Things to do before you die: The bucket list of a plant cell

Wang, Bollier, Buono, et al. catalog the cellular processes that occur during programmed cell death in plants.

Jie Wang, Tobacco Research Institute, Chinese Academy of Agricultural Sciences, Qingdao, China

Moritz K. Nowack, VIB-UGent Center for Plant Systems Biology, Gent, Belgium

Background: Programmed cell death (PCD) is a genetically controlled process causing the targeted death of specific cells. Plants use PCD to fight pathogens, but also during development, growth and reproduction. Efficient water transport from the roots to the leaves for instance relies on PCD to produce a network of dead hollow xylem cells that function as water conduits. However, despite the importance of PCD for plant development, information on the cellular mechanisms that execute PCD in plants remains fragmentary.

Question: We set out to generate a detailed inventory of the cellular processes that occur during PCD execution in plants. We wanted to know which processes occur, and in which order they facilitate a controlled cessation of vital cellular functions.

Findings: Making use of the accessibility of the Arabidopsis thaliana root cap for live-cell confocal microscopy imaging, we followed the fate of different cellular compartments in a high spatial and temporal resolution. We identified a succession of ordered and stepwise events causing the breakdown of cellular compartmentalization that is necessary to keep cells alive. We found that an increase of intracellular calcium and proton levels, accompanied by mitochondrial breakup, are the earliest events in PCD execution. Only minutes later, the nucleus and the endoplasmic reticulum collapse, releasing their contents into the cytosol. Finally, the large central vacuole breaks up, and the plasma membrane becomes permeable to dyes that cannot normally enter the cell. Intriguingly however, the plasma membrane remains largely intact after cell death execution, effectively restricting the release of proteins from dead cells.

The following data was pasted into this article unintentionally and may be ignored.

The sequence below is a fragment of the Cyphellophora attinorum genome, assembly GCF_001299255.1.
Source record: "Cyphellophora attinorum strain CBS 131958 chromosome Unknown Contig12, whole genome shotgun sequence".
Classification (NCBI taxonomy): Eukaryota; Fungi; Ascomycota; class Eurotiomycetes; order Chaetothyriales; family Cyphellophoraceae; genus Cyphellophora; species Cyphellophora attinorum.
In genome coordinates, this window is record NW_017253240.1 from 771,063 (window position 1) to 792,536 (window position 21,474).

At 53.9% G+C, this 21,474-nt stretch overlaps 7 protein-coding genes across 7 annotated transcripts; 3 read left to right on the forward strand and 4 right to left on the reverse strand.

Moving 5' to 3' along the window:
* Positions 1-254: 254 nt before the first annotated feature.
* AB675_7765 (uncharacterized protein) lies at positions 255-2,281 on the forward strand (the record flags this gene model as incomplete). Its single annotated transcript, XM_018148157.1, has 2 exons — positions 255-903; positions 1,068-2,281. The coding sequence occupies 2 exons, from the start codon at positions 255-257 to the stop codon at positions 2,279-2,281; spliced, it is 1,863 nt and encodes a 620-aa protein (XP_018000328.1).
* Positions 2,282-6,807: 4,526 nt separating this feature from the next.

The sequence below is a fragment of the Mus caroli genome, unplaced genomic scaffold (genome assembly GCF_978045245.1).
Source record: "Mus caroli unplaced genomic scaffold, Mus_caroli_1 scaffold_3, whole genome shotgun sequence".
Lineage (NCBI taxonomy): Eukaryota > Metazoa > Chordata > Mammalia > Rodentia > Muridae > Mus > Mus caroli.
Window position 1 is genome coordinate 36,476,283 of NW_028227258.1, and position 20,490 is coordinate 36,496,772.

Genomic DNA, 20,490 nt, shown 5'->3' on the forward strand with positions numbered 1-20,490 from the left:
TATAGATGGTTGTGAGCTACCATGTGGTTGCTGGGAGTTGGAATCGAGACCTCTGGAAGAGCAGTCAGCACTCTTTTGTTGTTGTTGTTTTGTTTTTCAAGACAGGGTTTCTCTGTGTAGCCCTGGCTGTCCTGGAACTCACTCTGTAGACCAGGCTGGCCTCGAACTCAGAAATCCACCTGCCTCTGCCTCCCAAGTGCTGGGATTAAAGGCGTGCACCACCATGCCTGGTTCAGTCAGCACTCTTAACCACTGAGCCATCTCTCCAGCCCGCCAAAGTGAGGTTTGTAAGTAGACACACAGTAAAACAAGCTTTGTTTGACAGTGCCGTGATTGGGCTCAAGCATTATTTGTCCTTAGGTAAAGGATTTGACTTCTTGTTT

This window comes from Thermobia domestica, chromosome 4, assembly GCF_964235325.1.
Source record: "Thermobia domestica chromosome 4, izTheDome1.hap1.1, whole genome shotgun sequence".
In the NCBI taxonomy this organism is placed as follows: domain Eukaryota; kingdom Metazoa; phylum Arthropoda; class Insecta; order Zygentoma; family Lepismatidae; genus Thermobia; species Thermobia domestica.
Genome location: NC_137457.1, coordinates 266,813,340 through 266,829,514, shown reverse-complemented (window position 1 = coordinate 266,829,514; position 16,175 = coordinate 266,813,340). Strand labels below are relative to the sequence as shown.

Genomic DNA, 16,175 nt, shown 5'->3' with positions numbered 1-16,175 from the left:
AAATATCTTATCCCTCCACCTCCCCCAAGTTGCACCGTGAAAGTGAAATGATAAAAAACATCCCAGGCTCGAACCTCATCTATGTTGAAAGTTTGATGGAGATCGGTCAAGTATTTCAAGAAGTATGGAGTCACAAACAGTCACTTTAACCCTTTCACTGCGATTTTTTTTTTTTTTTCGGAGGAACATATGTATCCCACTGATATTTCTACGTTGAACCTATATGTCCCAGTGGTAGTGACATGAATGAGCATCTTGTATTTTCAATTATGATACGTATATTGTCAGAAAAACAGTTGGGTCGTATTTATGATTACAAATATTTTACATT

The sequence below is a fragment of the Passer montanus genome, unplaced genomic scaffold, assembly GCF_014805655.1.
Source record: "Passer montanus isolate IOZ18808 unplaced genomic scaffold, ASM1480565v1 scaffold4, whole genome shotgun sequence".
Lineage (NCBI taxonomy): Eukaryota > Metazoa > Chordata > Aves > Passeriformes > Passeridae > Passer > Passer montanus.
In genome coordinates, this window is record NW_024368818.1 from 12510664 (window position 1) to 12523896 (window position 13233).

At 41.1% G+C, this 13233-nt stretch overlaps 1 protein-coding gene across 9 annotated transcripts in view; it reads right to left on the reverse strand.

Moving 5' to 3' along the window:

Next steps: We found that the order of cellular de-compartmentalization events is under genetic control. Hence we are now entering an exciting phase of research in which we will attempt to find molecular regulators for the individual PCD execution steps that jointly cause cellular death and breakdown.


Jie Wang, Norbert Bollier, Rafael Andrade Buono, Hannah Vahldick, Zongcheng Lin, Qiangnan Feng, Roman Hudecek, Qihang Jiang, Evelien Mylle, Daniel Van Damme, and Moritz K. Nowack. (2024). A developmentally controlled cellular decompartmentalization process executes programmed cell death in the Arabidopsis root cap.